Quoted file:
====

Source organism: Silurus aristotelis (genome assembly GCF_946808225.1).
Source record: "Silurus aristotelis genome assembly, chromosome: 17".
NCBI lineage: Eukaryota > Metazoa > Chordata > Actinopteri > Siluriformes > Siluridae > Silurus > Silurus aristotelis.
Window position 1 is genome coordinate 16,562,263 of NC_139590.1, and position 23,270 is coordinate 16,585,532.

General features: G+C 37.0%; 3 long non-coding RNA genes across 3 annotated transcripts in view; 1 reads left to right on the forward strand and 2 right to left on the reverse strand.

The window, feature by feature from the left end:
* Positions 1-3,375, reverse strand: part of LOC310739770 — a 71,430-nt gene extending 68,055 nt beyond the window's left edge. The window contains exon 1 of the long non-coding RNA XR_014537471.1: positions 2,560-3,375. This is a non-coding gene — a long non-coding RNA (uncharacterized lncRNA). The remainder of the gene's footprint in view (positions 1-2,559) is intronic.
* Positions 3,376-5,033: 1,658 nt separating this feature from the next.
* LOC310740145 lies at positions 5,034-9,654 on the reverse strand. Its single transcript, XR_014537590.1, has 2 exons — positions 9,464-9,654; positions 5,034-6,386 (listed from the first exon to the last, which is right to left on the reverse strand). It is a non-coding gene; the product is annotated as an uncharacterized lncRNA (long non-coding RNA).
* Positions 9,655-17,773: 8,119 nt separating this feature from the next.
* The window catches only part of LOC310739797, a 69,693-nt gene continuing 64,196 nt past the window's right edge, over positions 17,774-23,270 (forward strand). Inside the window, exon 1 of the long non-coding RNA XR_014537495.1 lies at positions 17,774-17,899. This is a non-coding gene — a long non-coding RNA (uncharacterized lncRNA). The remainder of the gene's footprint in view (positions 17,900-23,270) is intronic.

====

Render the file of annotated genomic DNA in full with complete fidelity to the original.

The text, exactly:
Source organism: Silurus aristotelis (genome assembly GCF_946808225.1).
Source record: "Silurus aristotelis genome assembly, chromosome: 17".
NCBI lineage: Eukaryota > Metazoa > Chordata > Actinopteri > Siluriformes > Siluridae > Silurus > Silurus aristotelis.
Window position 1 is genome coordinate 16,562,263 of NC_139590.1, and position 23,270 is coordinate 16,585,532.

General features: G+C 37.0%; 3 long non-coding RNA genes across 3 annotated transcripts in view; 1 reads left to right on the forward strand and 2 right to left on the reverse strand.

The window, feature by feature from the left end:
* Positions 1-3,375, reverse strand: part of LOC310739770 — a 71,430-nt gene extending 68,055 nt beyond the window's left edge. The window contains exon 1 of the long non-coding RNA XR_014537471.1: positions 2,560-3,375. This is a non-coding gene — a long non-coding RNA (uncharacterized lncRNA). The remainder of the gene's footprint in view (positions 1-2,559) is intronic.
* Positions 3,376-5,033: 1,658 nt separating this feature from the next.
* LOC310740145 lies at positions 5,034-9,654 on the reverse strand. Its single transcript, XR_014537590.1, has 2 exons — positions 9,464-9,654; positions 5,034-6,386 (listed from the first exon to the last, which is right to left on the reverse strand). It is a non-coding gene; the product is annotated as an uncharacterized lncRNA (long non-coding RNA).
* Positions 9,655-17,773: 8,119 nt separating this feature from the next.
* The window catches only part of LOC310739797, a 69,693-nt gene continuing 64,196 nt past the window's right edge, over positions 17,774-23,270 (forward strand). Inside the window, exon 1 of the long non-coding RNA XR_014537495.1 lies at positions 17,774-17,899. This is a non-coding gene — a long non-coding RNA (uncharacterized lncRNA). The remainder of the gene's footprint in view (positions 17,900-23,270) is intronic.